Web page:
Why pushing ideas onto a team is a recipe for disaster

If you’ve ever worked in a scrum team, perhaps you’ll relate to this little tale.

Picture this: A fresh, eager scrum master named Jane joins your team. She’s brimming with optimism and bursting with revolutionary ideas to streamline the team’s workflow. In her enthusiasm, Jane starts pushing her methods onto the team without soliciting their input. Here’s where things start to sour. Team morale wavers as Jane’s imposed strategies fail to resonate. Resistance mounts, productivity dwindles; Jane’s steadfast approach appears to do more harm than good, adding friction instead of fostering collaboration.

The Power of Collaboration: Working Together for Success

Imagine you’re sat in a meeting, discussing a new version of a work management tool that you, as the Scrum Master, think will greatly benefit your team. You’ve spent hours researching, attending demos, and even playing around with a trial version of the software. You’re convinced this is the tool that’ll take your team to the next level, streamline their workflow, and enhance overall productivity – what’s not to love?

Only, when you present your findings to the team, they don’t respond with the same level of enthusiasm. They question the need for a new tool, the time it’ll take to learn, and express concerns over data migration. You try to explain the long-term benefits, but resistance continues. This is a classic example of why pushing ideas, processes or tools onto a team can be problematic and counterproductive.

What’s happening in this scenario?

  1. Despite your good intentions, you have inadvertently undermined the team’s autonomy. They may feel like bystanders in decision-making, and this can lead to disengagement.
  2. Your team feels ambushed by a change they didn’t ask for or anticipate, which can create unnecessary stress and resistance. Change is often met with apprehension unless individuals understand the ‘why’ behind it.

The Scrum Master’s role isn’t to enforce or dictate, rather it is to facilitate and support. It’s about enabling a team to make decisions collaboratively, equipping them with the tools and knowledge to navigate their way towards continuous improvement. Also, remaining consistent with the Agile principle of ‘individuals and interactions over processes and tools’ is essential.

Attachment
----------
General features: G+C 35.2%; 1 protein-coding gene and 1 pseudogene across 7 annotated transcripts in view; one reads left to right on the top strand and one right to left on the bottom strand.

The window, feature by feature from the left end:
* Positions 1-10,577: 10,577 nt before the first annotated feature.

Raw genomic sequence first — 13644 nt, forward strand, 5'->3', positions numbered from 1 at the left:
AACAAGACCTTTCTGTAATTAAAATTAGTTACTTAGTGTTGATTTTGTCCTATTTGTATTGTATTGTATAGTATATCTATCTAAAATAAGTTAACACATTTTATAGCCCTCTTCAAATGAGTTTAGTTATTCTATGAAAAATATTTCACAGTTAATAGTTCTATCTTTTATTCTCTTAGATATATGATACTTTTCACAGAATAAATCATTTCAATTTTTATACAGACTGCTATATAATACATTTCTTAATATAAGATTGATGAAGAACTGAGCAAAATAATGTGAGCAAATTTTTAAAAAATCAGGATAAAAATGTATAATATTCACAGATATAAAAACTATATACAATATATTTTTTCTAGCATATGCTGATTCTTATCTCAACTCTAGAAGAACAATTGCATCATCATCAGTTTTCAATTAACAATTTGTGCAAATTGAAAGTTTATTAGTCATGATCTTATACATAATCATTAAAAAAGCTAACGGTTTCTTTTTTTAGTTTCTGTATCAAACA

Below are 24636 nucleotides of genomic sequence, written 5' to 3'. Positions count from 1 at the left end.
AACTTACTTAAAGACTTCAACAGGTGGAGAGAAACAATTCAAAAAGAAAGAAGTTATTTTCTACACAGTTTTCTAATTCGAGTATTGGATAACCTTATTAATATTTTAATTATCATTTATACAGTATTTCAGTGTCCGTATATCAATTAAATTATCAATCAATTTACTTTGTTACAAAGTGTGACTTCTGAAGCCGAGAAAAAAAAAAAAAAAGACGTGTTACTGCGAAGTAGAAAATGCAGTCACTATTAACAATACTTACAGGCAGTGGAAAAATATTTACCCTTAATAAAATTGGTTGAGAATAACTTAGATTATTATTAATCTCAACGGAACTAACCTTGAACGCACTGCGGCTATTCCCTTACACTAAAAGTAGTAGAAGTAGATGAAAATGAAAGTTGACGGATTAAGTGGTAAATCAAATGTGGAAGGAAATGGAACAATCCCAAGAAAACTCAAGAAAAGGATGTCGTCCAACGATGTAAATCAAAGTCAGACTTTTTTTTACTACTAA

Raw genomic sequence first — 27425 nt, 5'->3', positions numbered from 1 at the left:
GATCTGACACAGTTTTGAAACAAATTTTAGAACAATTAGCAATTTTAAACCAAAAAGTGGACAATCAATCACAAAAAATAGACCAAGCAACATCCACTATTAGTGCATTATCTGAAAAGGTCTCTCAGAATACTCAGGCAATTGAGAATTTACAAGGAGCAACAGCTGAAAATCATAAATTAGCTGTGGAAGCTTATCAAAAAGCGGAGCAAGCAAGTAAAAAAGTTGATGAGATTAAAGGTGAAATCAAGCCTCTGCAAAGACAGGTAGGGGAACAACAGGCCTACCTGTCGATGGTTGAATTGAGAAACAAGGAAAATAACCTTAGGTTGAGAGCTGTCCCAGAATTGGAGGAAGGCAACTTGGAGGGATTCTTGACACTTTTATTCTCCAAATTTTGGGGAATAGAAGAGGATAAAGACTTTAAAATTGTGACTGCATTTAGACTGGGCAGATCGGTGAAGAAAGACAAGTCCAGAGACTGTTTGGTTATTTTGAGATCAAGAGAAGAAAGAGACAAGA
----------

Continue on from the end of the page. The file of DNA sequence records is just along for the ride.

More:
To be a successful Scrum Master, resist the urge to take a prescriptive approach, no matter how tempting the benefits appear. Rigidity can discourage experimentation, a key component of Agile methodologies.

Of course, suggesting improvements and sharing knowledge are still vital aspects of the Scrum Master role. The challenge lies in the delivery. Consider framing your suggestion as precisely that, a suggestion. Invite feedback, encourage discussion, and listen to your team’s opinions. This inclusive approach can enhance team cohesion and likely lead to a decision that everyone supports and owns.

The Anecdote: A Lesson Learned

Liam, a seasoned Scrum Master, learned this lesson the hard way. Despite being hired for his expertise, Liam found that his tendency to dictate strategies and processes quickly met resistance from his team. They felt unheard, and their performance began to suffer.

Recognising this, Liam needed to change his approach. Instead of imposing his ideas, he began presenting them in team meetings as suggestions and encouraging open discussions. The team would then vote on which ideas to implement, instilling a sense of collective ownership and collaboration.

The result? The team’s performance improved and they began to work together more harmoniously. The team was happier, communication improved, and the projects they delivered were more successful. This direct experience instilled in Liam a lasting understanding of the importance of respecting team autonomy for overall organisational success.

The power of collaboration lies not in driving changes but fostering an environment where ideas are shared and decisions made collectively. This approach not only empowers your team but also significantly enhances their motivation and productivity. Never forget, as a Scrum Master, your mission is to support your team on their journey, not to steer them along a pre-determined path.

Respecting Team Autonomy: Allowing Ideas to Flourish